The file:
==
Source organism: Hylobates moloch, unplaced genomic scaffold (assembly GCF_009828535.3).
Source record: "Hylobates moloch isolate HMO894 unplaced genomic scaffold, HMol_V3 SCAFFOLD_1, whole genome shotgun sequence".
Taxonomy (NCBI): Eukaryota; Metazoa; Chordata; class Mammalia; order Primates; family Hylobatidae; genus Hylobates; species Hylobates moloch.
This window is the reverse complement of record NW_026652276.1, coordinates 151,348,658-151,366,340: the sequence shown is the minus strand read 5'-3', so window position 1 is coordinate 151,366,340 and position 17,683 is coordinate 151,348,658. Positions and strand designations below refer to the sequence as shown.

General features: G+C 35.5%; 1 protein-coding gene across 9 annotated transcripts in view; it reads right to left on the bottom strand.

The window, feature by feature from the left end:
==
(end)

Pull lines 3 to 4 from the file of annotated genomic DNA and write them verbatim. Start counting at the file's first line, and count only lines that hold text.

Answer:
Taxonomy (NCBI): Eukaryota; Metazoa; Chordata; class Mammalia; order Primates; family Hylobatidae; genus Hylobates; species Hylobates moloch.
This window is the reverse complement of record NW_026652276.1, coordinates 151,348,658-151,366,340: the sequence shown is the minus strand read 5'-3', so window position 1 is coordinate 151,366,340 and position 17,683 is coordinate 151,348,658. Positions and strand designations below refer to the sequence as shown.